Throughout her career, Amy Errett has seen the power of disruption. As a general partner in a venture capital firm, “I had started to be very driven about areas that were massive, but were yet to be disrupted by a product or a technology innovation,” she says.
One sector she felt was ripe for disruption was personal care. Through her research, she identified very little innovation — from the products offered to the ingredients used to the delivery methods available to consumers.
“That’s when Madison Reed started,” says Errett, the brand’s founder and CEO.
Disruption secret #1: The what
An estimated 95 million to 105 million women color their hair on an ongoing basis, Errett says, with most averaging six weeks between treatments. That repetitive exposure to chemicals and potential irritants was one of the first issues that struck Errett, and a core disruption point that typifies Madison Reed’s approach to business.
“We went down a deep research path and found we could take out six of the harshest chemicals,” she says. “We have the lowest chemical profile in the market.” Madison Reed didn’t just pull the chemicals out: “We added nutrients that are very nourishing,” Errett says. “They’re restorative and reparative.”
The ingredients aren’t the only thing that separate Madison Reed hair color from other brands. Errett’s team recruited dozens of women through Craigslist and asked to observe them as they colored their hair.
“It was a revelation,” she says. “We saw the same behaviors over and over again. It allowed us to reinvent the box, change what’s in it and improve the user experience.”
Among the innovations was providing an additional set of gloves, after Errett says her team watched many women struggle to wear, remove and re-wear the single set normally offered by other manufacturers as they went through multiple steps of the coloring process.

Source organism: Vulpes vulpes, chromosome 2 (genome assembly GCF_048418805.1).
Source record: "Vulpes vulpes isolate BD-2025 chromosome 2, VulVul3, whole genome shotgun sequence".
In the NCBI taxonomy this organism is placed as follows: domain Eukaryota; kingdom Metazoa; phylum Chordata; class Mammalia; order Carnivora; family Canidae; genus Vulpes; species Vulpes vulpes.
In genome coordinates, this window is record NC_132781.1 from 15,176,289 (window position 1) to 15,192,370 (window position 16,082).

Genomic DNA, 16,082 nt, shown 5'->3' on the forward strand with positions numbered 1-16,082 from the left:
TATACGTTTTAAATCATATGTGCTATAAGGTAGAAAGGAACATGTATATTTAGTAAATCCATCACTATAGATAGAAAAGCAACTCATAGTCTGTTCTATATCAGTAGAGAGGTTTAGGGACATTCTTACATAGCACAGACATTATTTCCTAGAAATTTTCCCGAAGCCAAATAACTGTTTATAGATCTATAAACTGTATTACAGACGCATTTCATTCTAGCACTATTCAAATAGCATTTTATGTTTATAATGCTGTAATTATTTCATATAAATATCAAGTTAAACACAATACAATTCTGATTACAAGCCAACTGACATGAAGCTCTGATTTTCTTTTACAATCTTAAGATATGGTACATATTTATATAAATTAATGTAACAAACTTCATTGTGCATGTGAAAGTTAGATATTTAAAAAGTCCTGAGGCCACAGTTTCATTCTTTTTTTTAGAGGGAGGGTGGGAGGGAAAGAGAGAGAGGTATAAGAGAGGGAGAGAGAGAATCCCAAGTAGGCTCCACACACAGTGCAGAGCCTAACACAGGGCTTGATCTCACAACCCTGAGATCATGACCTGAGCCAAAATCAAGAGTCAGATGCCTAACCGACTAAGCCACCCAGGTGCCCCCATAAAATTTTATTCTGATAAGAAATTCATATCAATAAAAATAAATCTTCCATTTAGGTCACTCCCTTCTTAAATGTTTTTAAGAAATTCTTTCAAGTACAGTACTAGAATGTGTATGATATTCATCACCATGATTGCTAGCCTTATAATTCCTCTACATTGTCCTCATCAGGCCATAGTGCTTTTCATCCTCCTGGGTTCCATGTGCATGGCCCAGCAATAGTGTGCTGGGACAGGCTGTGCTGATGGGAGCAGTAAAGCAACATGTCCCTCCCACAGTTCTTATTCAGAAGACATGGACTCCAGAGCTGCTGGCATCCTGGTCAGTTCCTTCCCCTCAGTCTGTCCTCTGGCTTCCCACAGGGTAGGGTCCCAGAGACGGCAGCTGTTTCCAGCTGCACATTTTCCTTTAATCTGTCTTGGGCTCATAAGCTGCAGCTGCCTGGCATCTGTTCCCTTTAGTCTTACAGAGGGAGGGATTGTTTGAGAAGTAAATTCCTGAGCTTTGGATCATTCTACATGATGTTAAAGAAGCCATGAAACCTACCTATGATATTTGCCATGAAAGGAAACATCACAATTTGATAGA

Disruption secret #2: The how
Few people understand trial and error better than someone who has colored their hair themselves. Simply selecting the right shade can be a chore, as they try to compare the color pictured on the box to the head of hair in the mirror.
Errett says it’s one of the biggest friction points consumers encounter. Color consultants can help, though users still wonder how an online or phone-based expert can get their color right without seeing them in person. Madison Reed has bridged that divide.
Observing women as they colored their hair “was a revelation. It allowed us to reinvent the box, change what’s in it and improve the user experience.”
— Amy Errett, Madison Reed
First, users take a 12-question quiz — Errett says an impressive 91 percent of people finish it, and the results have contributed to the more than 2.5 million hair profiles available to Madison Reed customers. A machine-learned algorithm uses the quiz responses to get smarter over time, helping to guide users to the right hair color.
“We take answers from the quiz and use them to serve customers the best recommended shades,” Errett says. The user is offered the shade that’s the best match, along with an additional two or three shades that would also likely give the desired results.
Also disrupting how consumers choose their hair shade is Madi, the brand’s color recognition chat bot. Customers take a selfie with their mobile device, then messenger or text it to Madi.